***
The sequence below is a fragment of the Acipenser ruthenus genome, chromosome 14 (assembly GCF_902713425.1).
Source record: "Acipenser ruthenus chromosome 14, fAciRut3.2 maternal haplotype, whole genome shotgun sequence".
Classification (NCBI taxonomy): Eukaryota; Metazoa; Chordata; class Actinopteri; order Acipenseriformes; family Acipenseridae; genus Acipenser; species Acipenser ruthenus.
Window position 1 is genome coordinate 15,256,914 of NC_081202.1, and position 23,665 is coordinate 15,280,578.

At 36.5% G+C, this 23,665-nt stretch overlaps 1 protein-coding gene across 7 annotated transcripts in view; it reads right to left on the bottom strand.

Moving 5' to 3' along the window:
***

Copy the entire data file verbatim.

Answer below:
The sequence below is a fragment of the Acipenser ruthenus genome, chromosome 14 (assembly GCF_902713425.1).
Source record: "Acipenser ruthenus chromosome 14, fAciRut3.2 maternal haplotype, whole genome shotgun sequence".
Classification (NCBI taxonomy): Eukaryota; Metazoa; Chordata; class Actinopteri; order Acipenseriformes; family Acipenseridae; genus Acipenser; species Acipenser ruthenus.
Window position 1 is genome coordinate 15,256,914 of NC_081202.1, and position 23,665 is coordinate 15,280,578.

At 36.5% G+C, this 23,665-nt stretch overlaps 1 protein-coding gene across 7 annotated transcripts in view; it reads right to left on the bottom strand.

Moving 5' to 3' along the window: